Glasgow Daily Times, Glasgow, KY

January 17, 2014

How to cross-train for better fitness

By SARAH ROSE
Glasgow Daily Times

GLASGOW — "That’s the face of determination,” said Seth England, CrossFit instructor at American Martial Arts Academy in Glasgow, while looking at a few photos my coworker, Melinda Overstreet, took of me when I was participating in the class. In those photographs, my eyes were closed and my face was scrunched up. It looked like I was training for battle.

Before the session started on Wednesday, I have to admit, I was a bit intimidated. This was my first time at a CrossFit class. When I lived in Colorado, I knew a few people who were involved in CrossFit. They all used the word “intense” to describe the workout.

England started off the session by playing music I wanted to dance to. During this time, people were doing some stretching on their own. There were women and men in the class.

I was first told to do 75 squats. I had a fairly easy time doing these because I was used to doing them while in track and field. I was glad there were full-length mirrors on the walls because I could focus on my form. It’s hard to tell if you are doing something correctly if you can’t see yourself doing it. England also paid attention to our form and nicely let us know if we were doing something wrong.

Then came 75 sit ups. During this time, England reminded the group that we could go at our own pace, but we couldn’t “slack off.” I didn’t pace myself well. When I hit about 50 sit ups, I felt myself slow down substantially.

When he told me how many pull-ups he wanted me to do, I felt like laughing. There was no way I could do 30 pull ups, I thought. I did two full pull-ups, then stopped. England then let me use what looked like a resistance band, which helped me to do more. He tied the beginning and end part to the top of the bar. I put one foot into it. The band helped to “push” me up. Even with the help, though, I struggled  because I don’t have a great deal of upper arm strength. England came over a couple of time to motivate me to keep going. I did keep going, but it was a challenge.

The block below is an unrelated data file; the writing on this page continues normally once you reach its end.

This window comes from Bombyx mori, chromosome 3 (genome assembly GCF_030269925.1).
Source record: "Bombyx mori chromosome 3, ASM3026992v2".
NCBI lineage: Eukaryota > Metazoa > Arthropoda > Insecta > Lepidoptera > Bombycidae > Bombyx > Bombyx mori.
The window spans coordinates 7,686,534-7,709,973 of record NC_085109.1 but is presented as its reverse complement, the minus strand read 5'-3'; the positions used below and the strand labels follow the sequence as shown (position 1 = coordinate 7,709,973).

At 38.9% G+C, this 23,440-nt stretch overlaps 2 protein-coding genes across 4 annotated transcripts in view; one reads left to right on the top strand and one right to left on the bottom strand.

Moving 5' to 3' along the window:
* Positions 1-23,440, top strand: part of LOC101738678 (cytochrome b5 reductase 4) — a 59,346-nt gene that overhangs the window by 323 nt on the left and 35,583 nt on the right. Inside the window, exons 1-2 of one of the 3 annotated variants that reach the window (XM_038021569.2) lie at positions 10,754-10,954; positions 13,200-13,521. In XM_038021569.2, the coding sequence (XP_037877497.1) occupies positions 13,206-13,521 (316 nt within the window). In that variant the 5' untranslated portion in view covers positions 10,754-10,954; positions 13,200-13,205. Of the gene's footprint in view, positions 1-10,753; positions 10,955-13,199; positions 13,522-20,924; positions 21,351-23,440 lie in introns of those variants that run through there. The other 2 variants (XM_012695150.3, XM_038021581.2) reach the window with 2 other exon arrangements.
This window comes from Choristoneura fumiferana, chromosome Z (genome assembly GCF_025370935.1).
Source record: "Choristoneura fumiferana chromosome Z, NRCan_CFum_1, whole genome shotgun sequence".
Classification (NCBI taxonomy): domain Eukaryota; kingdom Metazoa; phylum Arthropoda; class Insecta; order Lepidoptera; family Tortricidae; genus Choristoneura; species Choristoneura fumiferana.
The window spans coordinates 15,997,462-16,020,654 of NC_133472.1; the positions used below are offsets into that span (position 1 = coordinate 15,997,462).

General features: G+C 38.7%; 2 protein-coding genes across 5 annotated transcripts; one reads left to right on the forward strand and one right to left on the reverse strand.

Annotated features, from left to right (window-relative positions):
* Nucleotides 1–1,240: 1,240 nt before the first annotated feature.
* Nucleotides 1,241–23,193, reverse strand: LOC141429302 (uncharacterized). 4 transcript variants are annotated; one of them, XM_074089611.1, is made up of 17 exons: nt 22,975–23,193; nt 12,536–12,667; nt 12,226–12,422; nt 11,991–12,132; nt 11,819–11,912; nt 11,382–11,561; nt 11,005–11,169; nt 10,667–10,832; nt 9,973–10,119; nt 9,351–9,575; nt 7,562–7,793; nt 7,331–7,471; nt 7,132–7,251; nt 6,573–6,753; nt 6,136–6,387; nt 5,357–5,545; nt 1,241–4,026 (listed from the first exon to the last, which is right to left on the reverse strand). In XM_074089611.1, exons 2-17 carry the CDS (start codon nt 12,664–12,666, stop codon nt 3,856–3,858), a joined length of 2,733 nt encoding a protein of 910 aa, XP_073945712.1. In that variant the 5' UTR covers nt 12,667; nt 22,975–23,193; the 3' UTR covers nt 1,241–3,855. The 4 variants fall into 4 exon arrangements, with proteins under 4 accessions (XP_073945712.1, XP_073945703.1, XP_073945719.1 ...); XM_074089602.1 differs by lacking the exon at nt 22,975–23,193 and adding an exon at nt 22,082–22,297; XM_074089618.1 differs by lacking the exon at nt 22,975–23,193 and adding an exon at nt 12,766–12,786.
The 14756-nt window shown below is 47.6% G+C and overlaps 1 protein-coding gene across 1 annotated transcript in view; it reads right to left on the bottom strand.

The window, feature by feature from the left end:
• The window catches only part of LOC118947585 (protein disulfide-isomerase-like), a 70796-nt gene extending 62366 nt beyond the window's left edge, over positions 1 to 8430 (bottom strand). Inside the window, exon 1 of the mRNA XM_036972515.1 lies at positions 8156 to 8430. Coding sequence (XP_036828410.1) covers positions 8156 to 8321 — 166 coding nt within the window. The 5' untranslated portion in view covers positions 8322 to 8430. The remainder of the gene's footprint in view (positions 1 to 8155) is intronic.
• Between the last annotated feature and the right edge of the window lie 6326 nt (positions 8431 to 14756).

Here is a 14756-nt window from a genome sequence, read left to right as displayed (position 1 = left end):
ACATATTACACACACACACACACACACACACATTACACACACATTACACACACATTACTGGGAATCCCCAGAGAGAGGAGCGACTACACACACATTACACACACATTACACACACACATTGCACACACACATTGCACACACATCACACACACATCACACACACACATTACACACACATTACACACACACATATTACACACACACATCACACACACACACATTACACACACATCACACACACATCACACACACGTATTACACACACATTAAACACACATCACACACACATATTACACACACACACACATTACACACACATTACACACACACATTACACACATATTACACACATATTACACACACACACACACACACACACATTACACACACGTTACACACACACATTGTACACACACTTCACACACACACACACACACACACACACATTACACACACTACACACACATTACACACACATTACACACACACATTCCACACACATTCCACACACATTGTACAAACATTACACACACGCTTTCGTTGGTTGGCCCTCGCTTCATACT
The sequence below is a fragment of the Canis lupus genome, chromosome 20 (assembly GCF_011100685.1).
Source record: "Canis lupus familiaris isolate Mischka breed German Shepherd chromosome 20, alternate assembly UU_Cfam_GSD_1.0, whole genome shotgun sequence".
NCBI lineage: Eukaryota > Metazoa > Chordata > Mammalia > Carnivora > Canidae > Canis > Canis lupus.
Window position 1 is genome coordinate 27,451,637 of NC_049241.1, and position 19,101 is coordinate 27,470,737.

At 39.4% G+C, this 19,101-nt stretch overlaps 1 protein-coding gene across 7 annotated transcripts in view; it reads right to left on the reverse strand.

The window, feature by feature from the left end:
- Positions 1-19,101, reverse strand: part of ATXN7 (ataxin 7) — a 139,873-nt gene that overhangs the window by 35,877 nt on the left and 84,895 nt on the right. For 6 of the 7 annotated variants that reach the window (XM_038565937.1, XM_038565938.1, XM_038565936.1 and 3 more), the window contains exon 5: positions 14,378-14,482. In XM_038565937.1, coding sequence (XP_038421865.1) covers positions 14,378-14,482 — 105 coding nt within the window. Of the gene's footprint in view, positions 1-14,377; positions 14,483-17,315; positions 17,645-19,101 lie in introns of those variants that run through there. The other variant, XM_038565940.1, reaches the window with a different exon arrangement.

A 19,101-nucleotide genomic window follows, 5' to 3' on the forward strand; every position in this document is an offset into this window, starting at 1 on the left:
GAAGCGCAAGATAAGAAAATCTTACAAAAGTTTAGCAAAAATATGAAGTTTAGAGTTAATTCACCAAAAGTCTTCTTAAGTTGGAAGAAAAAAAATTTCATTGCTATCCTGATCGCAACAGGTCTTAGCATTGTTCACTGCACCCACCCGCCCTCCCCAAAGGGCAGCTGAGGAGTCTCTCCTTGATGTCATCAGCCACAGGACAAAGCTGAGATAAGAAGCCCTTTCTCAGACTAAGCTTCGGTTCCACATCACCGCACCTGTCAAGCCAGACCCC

What was even more of a challenge, though, were the push-ups because my arms were already fatigued from the pull-ups. My arms were shaking like an earthquake when I hit about 20 push-ups. Well, 20 modified push-ups.    My knees were on the ground when I was pushing myself up. England came over and told me to keep going. At the end, he said, “Let’s finish this up together.” I couldn’t, no matter how hard I tried. My arms collapsed from under me. With a few short breaks in between, I did about 43 push-ups. He wanted me to do 50.

England didn’t ask me to do as many muscle exercises as the other participants because they had experience in the class. He said he starts everyone off that way because he doesn’t want to “scare people off.”

The class is technically 45 minutes, but people who get done with their muscle exercises faster can leave.

Even though I’m still sore two days after the workout, if my schedule allowed it (I work second shift), I would participate in it at least three times a week. It was tough, but so much fun.

I enjoyed pushing myself to my limit. I would recommend this class to anyone who is serious about getting toned.

Their classes start at 5:15 p.m. and 6:15 p.m. on Monday, Wednesday and Friday; and 5:15 p.m. Tuesday and Thursday.

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